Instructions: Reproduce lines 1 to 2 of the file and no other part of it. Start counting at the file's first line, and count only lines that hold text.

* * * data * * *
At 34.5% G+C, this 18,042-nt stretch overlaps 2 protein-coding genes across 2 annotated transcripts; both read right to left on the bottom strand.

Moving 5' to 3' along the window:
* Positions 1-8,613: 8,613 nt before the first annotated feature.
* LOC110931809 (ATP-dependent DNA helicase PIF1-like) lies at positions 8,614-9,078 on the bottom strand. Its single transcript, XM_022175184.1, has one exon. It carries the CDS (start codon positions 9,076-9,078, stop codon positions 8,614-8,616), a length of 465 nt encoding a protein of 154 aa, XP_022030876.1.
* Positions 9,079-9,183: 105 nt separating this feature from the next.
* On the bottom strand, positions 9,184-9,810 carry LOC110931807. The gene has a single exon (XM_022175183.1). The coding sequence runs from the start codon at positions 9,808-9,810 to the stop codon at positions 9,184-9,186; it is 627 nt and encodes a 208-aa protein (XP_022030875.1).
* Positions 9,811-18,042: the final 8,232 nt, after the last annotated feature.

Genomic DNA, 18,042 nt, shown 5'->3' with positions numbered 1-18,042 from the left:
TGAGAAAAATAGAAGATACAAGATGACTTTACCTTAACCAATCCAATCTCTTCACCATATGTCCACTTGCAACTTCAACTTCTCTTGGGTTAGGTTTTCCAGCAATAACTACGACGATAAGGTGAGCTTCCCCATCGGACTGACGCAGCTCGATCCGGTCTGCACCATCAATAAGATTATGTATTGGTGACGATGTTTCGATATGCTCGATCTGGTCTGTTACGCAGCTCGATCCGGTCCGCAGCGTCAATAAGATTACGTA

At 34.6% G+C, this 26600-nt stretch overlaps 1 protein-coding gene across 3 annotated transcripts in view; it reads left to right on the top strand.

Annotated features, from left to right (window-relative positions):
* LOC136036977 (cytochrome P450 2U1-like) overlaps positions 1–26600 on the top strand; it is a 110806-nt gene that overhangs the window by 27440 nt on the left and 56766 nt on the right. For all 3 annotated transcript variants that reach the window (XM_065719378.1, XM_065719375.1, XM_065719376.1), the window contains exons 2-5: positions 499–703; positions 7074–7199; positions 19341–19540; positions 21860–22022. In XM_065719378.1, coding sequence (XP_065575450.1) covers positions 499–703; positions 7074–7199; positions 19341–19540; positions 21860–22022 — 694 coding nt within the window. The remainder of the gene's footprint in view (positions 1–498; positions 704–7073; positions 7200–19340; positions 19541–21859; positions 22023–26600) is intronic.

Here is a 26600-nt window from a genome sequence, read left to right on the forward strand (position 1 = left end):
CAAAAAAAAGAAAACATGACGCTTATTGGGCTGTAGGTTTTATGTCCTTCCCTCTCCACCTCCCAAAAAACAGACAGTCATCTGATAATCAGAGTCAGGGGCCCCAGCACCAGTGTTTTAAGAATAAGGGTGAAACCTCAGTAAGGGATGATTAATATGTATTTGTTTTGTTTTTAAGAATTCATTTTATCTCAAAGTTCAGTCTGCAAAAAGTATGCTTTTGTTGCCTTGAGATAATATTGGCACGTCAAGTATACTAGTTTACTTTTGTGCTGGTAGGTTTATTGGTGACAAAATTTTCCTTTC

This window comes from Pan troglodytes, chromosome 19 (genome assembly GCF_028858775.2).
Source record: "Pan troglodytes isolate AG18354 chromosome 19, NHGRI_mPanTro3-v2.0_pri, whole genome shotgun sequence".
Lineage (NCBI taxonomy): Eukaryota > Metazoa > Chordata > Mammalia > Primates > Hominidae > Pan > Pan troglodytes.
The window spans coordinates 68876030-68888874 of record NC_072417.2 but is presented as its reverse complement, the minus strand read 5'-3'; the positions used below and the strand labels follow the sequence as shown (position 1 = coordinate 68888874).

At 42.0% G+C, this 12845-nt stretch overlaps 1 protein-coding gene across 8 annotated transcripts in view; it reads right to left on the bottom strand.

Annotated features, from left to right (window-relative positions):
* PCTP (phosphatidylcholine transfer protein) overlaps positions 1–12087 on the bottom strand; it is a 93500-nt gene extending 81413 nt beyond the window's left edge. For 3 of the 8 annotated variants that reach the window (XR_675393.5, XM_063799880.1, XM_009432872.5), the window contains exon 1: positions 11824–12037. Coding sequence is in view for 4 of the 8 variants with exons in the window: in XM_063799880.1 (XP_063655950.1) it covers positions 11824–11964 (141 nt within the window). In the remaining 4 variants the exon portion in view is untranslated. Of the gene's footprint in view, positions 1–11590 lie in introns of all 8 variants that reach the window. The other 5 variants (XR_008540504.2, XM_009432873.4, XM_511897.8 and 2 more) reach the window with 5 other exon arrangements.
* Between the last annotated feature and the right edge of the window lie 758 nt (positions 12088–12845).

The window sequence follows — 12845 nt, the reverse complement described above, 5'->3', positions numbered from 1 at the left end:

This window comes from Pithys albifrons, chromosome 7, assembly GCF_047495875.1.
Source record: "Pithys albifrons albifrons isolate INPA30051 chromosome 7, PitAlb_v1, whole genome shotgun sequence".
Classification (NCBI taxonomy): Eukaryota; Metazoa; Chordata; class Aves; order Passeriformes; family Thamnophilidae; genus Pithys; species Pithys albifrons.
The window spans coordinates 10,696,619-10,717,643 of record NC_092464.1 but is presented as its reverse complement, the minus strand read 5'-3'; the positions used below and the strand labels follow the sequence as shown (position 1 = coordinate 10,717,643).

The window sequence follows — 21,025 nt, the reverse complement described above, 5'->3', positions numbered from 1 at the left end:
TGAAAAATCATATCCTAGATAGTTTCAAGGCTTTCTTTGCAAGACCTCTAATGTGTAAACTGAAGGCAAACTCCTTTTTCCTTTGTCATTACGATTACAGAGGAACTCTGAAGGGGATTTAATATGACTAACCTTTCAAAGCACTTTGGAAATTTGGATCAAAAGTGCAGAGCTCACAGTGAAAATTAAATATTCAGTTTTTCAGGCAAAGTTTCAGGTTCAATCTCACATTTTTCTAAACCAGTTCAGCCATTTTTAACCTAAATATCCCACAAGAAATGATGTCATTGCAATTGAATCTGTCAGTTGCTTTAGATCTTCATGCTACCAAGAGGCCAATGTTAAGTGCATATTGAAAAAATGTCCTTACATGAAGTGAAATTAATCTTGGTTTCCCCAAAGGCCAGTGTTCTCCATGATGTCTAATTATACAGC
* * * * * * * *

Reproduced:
At 34.5% G+C, this 18,042-nt stretch overlaps 2 protein-coding genes across 2 annotated transcripts; both read right to left on the bottom strand.

Moving 5' to 3' along the window: